The only part of the old wagon that was not in good operating condition was the battery cherging mechanism. Being a typical tightwad engineer, I put in about 50 cents worth of fixed resistors in place of the defective voltage regulator. I kept a voltmeter plugged into the cigarette lighter. When the battery voltage got too high, I turned on the headlights to increase the battery drain.

Earl did most of his commuting on foot or by bicycle, even trips to the grocery store.

In August 1996, Aldine attended a craft fair at Seneca Lake, New York. Late in 1996 or early in 1997, Aldine traveled to Washington State to visit her son David and his wife Nancy. After the trip, Nancy wrote to Aldine that, “when you get you [sic] samples ready, we’ll be happen [sic] to show them at the store we went to.”

Earl’s stock investments did “surprisingly well” for him in 1996. He bought himself a car, a little green Saturn.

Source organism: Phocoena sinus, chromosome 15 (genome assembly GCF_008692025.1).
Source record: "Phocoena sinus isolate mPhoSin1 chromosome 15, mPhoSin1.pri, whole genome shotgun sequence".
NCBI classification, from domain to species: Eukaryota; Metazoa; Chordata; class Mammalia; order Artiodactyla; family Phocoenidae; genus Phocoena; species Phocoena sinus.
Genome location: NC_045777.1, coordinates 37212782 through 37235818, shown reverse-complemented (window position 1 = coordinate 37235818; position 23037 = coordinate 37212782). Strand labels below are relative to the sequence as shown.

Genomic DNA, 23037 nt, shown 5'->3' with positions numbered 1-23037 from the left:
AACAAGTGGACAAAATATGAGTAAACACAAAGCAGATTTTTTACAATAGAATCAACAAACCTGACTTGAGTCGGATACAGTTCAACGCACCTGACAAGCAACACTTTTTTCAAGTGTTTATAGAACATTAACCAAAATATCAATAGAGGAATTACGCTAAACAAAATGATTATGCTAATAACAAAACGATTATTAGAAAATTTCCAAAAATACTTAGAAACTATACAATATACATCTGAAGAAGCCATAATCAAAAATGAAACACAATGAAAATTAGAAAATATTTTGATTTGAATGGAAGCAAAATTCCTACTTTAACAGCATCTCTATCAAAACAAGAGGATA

It is so small that Oma [Aldine] will not take it because the old ladies that she hauls to bridge parties, restaurants, and quilt parties would not be able to get in and out of it. But I never need to carry any passengers, so it is no problem to me. Once I get intot he drivers seat there is lots of room for just one person. It does not use much gas. It probably would not go very fast, but the speed limit from here to the library is only 40. And I am not your usual wild driver. 

In April, Aldine traveled to Branson, Missouri, to spend a couple of weeks attending country music shows there. While she was gone, Earl wrote to his granddaughter Carolyn.

When you need to share with someone some of the reasons being a teen-ager is so hard, tell me about it. I probably can’t fix it, but telling someone may help you to understand how to fix it yourself.